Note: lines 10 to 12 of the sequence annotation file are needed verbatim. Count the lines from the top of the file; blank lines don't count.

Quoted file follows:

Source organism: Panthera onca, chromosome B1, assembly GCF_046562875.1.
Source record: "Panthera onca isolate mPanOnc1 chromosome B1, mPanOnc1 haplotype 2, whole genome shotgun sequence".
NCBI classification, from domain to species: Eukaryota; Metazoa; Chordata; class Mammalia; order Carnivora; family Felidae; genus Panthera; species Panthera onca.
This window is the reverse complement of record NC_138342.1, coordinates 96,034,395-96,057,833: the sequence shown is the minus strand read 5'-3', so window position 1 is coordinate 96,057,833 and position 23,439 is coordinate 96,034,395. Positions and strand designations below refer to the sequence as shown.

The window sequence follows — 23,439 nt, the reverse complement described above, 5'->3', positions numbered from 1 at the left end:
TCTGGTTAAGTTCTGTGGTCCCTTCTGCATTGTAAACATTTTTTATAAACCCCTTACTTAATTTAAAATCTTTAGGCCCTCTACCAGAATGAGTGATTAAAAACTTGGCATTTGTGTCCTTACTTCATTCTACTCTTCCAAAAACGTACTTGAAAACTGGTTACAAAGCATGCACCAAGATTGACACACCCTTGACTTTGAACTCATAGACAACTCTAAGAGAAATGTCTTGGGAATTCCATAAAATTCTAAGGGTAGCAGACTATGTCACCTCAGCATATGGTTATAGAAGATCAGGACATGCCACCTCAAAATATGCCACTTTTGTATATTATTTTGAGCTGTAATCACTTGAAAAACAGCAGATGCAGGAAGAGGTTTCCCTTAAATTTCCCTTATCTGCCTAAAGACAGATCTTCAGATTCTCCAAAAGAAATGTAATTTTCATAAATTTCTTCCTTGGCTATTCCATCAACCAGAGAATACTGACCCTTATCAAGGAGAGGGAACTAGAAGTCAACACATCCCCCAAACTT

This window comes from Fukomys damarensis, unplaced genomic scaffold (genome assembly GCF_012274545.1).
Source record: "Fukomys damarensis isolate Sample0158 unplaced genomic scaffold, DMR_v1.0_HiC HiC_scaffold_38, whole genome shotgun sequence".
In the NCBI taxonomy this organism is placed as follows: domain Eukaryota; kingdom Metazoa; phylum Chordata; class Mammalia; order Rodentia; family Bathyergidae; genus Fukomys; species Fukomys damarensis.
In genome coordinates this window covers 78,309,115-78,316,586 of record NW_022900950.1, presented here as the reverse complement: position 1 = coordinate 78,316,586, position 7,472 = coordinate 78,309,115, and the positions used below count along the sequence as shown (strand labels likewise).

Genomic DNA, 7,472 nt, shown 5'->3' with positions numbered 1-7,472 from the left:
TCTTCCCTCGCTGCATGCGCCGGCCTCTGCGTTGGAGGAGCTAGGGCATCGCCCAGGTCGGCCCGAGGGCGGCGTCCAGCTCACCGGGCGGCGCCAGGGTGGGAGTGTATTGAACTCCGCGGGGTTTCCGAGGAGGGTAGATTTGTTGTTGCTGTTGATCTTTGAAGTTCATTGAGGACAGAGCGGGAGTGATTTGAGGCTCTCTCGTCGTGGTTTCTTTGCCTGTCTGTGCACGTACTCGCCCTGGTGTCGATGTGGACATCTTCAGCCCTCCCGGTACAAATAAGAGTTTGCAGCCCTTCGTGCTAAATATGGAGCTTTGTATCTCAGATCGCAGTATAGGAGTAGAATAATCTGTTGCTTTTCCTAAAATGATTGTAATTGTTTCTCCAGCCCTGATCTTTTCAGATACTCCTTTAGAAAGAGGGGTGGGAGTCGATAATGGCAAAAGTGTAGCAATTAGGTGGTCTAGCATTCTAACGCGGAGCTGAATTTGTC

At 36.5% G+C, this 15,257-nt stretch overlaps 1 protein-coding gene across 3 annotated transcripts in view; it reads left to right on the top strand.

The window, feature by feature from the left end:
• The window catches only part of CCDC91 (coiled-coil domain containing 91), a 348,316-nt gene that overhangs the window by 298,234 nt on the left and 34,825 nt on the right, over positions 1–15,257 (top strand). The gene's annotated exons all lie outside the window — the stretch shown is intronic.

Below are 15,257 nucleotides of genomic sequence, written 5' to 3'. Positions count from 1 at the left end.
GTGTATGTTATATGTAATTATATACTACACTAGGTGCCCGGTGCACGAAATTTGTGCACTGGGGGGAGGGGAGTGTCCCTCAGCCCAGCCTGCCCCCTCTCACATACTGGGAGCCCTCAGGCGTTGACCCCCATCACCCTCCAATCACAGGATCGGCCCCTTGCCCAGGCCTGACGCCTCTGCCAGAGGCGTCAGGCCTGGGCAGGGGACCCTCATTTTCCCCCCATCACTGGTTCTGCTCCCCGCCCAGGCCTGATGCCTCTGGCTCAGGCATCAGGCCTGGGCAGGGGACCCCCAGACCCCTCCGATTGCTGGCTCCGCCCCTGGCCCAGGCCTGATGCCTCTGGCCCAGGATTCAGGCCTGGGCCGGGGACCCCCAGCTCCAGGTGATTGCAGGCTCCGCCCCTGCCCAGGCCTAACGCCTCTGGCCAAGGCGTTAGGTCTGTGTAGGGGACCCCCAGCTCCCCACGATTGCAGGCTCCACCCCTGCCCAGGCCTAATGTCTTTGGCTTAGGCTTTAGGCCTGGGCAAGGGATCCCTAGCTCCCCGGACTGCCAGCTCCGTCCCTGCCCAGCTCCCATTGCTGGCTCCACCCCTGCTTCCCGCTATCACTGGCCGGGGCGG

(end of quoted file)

In genome coordinates this window covers 78,309,115-78,316,586 of record NW_022900950.1, presented here as the reverse complement: position 1 = coordinate 78,316,586, position 7,472 = coordinate 78,309,115, and the positions used below count along the sequence as shown (strand labels likewise).

Genomic DNA, 7,472 nt, shown 5'->3' with positions numbered 1-7,472 from the left:
TCTTCCCTCGCTGCATGCGCCGGCCTCTGCGTTGGAGGAGCTAGGGCATCGCCCAGGTCGGCCCGAGGGCGGCGTCCAGCTCACCGGGCGGCGCCAGGGTGGGAGTGTATTGAACTCCGCGGGGTTTCCGAGGAGGGTAGATTTGTTGTTGCTGTTGATCTTTGAAGTTCATTGAGGACAGAGCGGGAGTGATTTGAGGCTCTCTCGTCGTGGTTTCTTTGCCTGTCTGTGCACGTACTCGCCCTGGTGTCGATGTGGACATCTTCAGCCCTCCCGGTACAAATAAGAGTTTGCAGCCCTTCGTGCTAAATATGGAGCTTTGTATCTCAGATCGCAGTATAGGAGTAGAATAATCTGTTGCTTTTCCTAAAATGATTGTAATTGTTTCTCCAGCCCTGATCTTTTCAGATACTCCTTTAGAAAGAGGGGTGGGAGTCGATAATGGCAAAAGTGTAGCAATTAGGTGGTCTAGCATTCTAACGCGGAGCTGAATTTGTC